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207 of 225 people found the following review helpful By J. S. Kaminski on May 1, 2002
Format: Paperback
In 1960 John Steinbeck decided to reacquaint himself with America after being away because, in his own words, "I've lost the flavor and taste and sound of it. I'm going to learn about my own country." So he set out on a 3+ month journey with his dog to do just that. Along the way, he met people and made conversation, observed the state of the country, and let his mind wander as he made his journey. Then he returned to his mobile cabin at night and recorded the day's events. These journal entries became "Travels with Charley."
Overall, Steinbeck seems to paint a pretty picture. While driving through New England in the fall, he is taken with the brilliant foliage on display. He is much impressed with Wisconsin, and says about Montana, "I am in love. For other states I have admiration, respect, recognition, even some affection, but with Montana it is love." Later, Steinbeck also speaks glowingly of the California Redwoods.
Steinbeck also has nice things to say about the American people - sometimes. He notes that midwesterners are openly friendly, and again praises Montana, for its inhabitants "had undertake the passing art of neighborliness." However, interspersed throughout his journey, Steinbeck encounters many things which are not so delightful. In fact, some were quite upsetting. He talks of waste - "American cities are like badger holes, ringed with trash" - and of miserable people - "(some people) can drain off energy and joy, can suck pleasure dry and get no sustenance from it. (They) spread a grayness in the air about them." (This was his opinion of a waitress Steinbeck had just met in Maine.) And the waitress wasn't the only one.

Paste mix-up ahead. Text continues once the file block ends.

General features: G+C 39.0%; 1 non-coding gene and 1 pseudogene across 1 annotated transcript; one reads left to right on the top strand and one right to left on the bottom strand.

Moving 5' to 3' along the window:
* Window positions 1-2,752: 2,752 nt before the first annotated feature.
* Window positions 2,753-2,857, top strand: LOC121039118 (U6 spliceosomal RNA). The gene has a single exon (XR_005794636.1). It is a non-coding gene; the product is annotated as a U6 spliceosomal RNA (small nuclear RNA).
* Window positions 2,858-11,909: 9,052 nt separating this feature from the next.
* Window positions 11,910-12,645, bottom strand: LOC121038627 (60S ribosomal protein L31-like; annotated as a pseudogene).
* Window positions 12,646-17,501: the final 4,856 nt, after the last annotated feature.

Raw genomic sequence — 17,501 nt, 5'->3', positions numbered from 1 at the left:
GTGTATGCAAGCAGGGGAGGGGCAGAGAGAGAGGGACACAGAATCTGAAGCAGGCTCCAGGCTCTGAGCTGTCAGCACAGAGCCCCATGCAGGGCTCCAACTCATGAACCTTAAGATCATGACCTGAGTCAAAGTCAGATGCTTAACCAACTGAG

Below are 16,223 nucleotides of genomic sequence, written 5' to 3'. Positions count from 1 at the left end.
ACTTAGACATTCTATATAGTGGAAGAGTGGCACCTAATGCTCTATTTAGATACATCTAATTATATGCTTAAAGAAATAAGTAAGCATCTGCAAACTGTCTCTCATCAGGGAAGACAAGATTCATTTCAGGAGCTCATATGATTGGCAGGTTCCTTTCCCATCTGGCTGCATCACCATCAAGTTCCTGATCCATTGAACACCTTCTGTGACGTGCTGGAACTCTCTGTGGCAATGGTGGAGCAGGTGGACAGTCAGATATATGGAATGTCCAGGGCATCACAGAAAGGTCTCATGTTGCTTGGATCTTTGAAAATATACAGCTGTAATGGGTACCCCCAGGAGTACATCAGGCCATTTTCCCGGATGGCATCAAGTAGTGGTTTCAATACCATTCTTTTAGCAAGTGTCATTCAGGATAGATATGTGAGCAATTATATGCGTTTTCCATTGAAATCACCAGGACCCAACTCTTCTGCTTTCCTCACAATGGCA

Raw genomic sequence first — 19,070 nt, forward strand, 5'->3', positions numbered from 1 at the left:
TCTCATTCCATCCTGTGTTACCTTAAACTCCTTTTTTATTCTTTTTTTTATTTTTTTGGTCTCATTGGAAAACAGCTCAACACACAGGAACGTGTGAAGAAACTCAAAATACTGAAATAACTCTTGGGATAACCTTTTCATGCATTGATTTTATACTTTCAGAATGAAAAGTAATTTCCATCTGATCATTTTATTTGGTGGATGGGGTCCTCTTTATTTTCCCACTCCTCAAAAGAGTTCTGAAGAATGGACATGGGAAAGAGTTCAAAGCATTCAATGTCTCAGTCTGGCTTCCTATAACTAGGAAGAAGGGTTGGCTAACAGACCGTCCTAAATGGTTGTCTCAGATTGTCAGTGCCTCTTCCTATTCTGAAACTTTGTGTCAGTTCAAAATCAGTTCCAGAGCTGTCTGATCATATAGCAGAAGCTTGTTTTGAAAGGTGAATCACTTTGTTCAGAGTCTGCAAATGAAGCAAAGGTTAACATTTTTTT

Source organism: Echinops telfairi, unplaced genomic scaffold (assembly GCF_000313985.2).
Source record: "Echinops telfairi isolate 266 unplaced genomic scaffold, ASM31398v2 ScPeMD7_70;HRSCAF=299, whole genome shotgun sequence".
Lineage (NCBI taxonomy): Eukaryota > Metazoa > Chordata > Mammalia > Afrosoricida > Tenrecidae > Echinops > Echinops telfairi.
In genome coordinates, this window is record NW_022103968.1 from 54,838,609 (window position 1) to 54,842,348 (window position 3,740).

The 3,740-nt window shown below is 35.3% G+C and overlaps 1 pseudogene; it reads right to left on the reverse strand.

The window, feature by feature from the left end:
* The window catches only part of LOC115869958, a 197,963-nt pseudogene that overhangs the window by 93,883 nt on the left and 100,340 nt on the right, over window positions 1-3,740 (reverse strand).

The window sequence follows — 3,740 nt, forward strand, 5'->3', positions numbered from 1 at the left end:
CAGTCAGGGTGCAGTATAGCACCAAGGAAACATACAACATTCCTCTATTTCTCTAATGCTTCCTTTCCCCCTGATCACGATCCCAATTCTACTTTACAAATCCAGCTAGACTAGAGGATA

Along his journey, he met many close-minded, opinionated, bigoted and rascist Americans, and it made for depressing reading.
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78 of 82 people found the following review helpful By Edward Bosnar on March 6, 2002
Format: Paperback
It's amazing how relevant Steinbeck's observations of America are forty years after he wrote this book. In fact, much of what he says seems to apply even more now than when he first wrote it, such as when he observes: "the mountain of things we throw away are much greater than the things we use. In this, if in no other way, we can see the wild and wreckless exuberance of our production, and waste seems to be the index." In a similar vein, he wonders, when considering the expansion of large cities, "why progress looks so much like destruction." Steinbeck's sarcasm also comes to the surface when he notes some of the many odd habits and leisure activities of Americans, such as antique-hunting in omnipresent antique shops, which he felt were "bulging with authentic and attested trash from an earlier time." He was also quite impressed with the country's intrepid hunters, to whom he feared his poodle Charley would look like a buck deer. After spending an evening in Maine with some migrant farms workers from Quebec, he expressed (rather vainly, in retrospect) his hope that the country would not some day be overwhelmed "by people not too proud or too lazy or too soft to bend to the earth and pick up the things we eat." Far from being simply critical though, what comes out of this book is Steinbeck's great love for the country. His view that the "American identity is an exact and provable thing" still rings true today. "Travels with Charley" is not just classic travel literature, it is also a very readable and informative set of observations on America in the mid-20th century and beyond.